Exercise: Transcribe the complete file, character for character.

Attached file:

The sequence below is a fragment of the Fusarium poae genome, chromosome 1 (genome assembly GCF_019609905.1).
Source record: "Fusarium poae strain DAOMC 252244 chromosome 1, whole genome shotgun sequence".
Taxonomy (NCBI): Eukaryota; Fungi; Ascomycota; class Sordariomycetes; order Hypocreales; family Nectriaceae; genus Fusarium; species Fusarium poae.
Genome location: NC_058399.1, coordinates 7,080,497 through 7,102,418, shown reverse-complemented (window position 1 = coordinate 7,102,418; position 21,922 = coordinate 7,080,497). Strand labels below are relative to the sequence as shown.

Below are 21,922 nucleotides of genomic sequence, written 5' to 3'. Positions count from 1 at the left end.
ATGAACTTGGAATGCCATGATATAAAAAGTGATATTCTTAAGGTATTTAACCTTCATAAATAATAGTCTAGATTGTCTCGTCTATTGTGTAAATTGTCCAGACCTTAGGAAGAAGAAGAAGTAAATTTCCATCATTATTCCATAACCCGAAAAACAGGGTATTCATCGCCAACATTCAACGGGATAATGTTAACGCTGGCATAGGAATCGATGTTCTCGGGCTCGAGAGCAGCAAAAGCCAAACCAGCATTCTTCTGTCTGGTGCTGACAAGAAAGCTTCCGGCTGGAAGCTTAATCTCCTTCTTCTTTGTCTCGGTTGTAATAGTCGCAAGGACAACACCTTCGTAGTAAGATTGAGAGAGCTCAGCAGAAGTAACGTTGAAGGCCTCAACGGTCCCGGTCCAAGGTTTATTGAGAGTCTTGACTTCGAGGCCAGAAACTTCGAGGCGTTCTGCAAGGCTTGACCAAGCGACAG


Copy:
The sequence below is a fragment of the Fusarium poae genome, chromosome 1 (genome assembly GCF_019609905.1).
Source record: "Fusarium poae strain DAOMC 252244 chromosome 1, whole genome shotgun sequence".
Taxonomy (NCBI): Eukaryota; Fungi; Ascomycota; class Sordariomycetes; order Hypocreales; family Nectriaceae; genus Fusarium; species Fusarium poae.
Genome location: NC_058399.1, coordinates 7,080,497 through 7,102,418, shown reverse-complemented (window position 1 = coordinate 7,102,418; position 21,922 = coordinate 7,080,497). Strand labels below are relative to the sequence as shown.

Below are 21,922 nucleotides of genomic sequence, written 5' to 3'. Positions count from 1 at the left end.
ATGAACTTGGAATGCCATGATATAAAAAGTGATATTCTTAAGGTATTTAACCTTCATAAATAATAGTCTAGATTGTCTCGTCTATTGTGTAAATTGTCCAGACCTTAGGAAGAAGAAGAAGTAAATTTCCATCATTATTCCATAACCCGAAAAACAGGGTATTCATCGCCAACATTCAACGGGATAATGTTAACGCTGGCATAGGAATCGATGTTCTCGGGCTCGAGAGCAGCAAAAGCCAAACCAGCATTCTTCTGTCTGGTGCTGACAAGAAAGCTTCCGGCTGGAAGCTTAATCTCCTTCTTCTTTGTCTCGGTTGTAATAGTCGCAAGGACAACACCTTCGTAGTAAGATTGAGAGAGCTCAGCAGAAGTAACGTTGAAGGCCTCAACGGTCCCGGTCCAAGGTTTATTGAGAGTCTTGACTTCGAGGCCAGAAACTTCGAGGCGTTCTGCAAGGCTTGACCAAGCGACAG